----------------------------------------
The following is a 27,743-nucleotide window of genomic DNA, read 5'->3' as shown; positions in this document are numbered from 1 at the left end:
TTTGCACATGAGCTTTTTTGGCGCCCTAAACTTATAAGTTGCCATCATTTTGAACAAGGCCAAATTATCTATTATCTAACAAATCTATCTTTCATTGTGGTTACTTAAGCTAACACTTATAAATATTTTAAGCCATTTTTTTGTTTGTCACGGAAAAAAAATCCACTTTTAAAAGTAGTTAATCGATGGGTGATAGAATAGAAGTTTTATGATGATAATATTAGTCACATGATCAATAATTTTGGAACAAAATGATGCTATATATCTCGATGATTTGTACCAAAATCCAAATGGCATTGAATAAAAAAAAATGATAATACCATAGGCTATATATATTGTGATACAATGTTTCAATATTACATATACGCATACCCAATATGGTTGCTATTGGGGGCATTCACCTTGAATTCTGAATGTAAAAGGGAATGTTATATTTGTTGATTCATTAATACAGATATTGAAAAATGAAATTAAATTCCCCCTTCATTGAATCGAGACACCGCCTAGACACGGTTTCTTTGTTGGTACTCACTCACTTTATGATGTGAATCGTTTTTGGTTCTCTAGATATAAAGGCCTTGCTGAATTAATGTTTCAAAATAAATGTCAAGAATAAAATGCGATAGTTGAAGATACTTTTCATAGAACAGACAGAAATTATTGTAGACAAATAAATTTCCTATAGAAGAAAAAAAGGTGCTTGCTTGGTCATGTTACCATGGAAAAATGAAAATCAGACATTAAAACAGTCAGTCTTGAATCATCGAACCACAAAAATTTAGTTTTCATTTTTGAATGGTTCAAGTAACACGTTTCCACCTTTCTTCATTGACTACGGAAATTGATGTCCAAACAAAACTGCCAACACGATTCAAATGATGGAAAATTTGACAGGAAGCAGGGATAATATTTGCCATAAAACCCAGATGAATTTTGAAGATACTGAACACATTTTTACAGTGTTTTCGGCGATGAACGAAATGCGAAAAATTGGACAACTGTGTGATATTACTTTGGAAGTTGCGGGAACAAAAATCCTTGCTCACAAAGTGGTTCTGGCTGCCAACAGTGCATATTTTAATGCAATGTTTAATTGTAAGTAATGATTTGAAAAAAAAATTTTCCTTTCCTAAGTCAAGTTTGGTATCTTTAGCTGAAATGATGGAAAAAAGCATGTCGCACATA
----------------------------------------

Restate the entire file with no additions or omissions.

The following is a 27,743-nucleotide window of genomic DNA, read 5'->3' as shown; positions in this document are numbered from 1 at the left end:
TTTGCACATGAGCTTTTTTGGCGCCCTAAACTTATAAGTTGCCATCATTTTGAACAAGGCCAAATTATCTATTATCTAACAAATCTATCTTTCATTGTGGTTACTTAAGCTAACACTTATAAATATTTTAAGCCATTTTTTTGTTTGTCACGGAAAAAAAATCCACTTTTAAAAGTAGTTAATCGATGGGTGATAGAATAGAAGTTTTATGATGATAATATTAGTCACATGATCAATAATTTTGGAACAAAATGATGCTATATATCTCGATGATTTGTACCAAAATCCAAATGGCATTGAATAAAAAAAAATGATAATACCATAGGCTATATATATTGTGATACAATGTTTCAATATTACATATACGCATACCCAATATGGTTGCTATTGGGGGCATTCACCTTGAATTCTGAATGTAAAAGGGAATGTTATATTTGTTGATTCATTAATACAGATATTGAAAAATGAAATTAAATTCCCCCTTCATTGAATCGAGACACCGCCTAGACACGGTTTCTTTGTTGGTACTCACTCACTTTATGATGTGAATCGTTTTTGGTTCTCTAGATATAAAGGCCTTGCTGAATTAATGTTTCAAAATAAATGTCAAGAATAAAATGCGATAGTTGAAGATACTTTTCATAGAACAGACAGAAATTATTGTAGACAAATAAATTTCCTATAGAAGAAAAAAAGGTGCTTGCTTGGTCATGTTACCATGGAAAAATGAAAATCAGACATTAAAACAGTCAGTCTTGAATCATCGAACCACAAAAATTTAGTTTTCATTTTTGAATGGTTCAAGTAACACGTTTCCACCTTTCTTCATTGACTACGGAAATTGATGTCCAAACAAAACTGCCAACACGATTCAAATGATGGAAAATTTGACAGGAAGCAGGGATAATATTTGCCATAAAACCCAGATGAATTTTGAAGATACTGAACACATTTTTACAGTGTTTTCGGCGATGAACGAAATGCGAAAAATTGGACAACTGTGTGATATTACTTTGGAAGTTGCGGGAACAAAAATCCTTGCTCACAAAGTGGTTCTGGCTGCCAACAGTGCATATTTTAATGCAATGTTTAATTGTAAGTAATGATTTGAAAAAAAAATTTTCCTTTCCTAAGTCAAGTTTGGTATCTTTAGCTGAAATGATGGAAAAAAGCATGTCGCACATA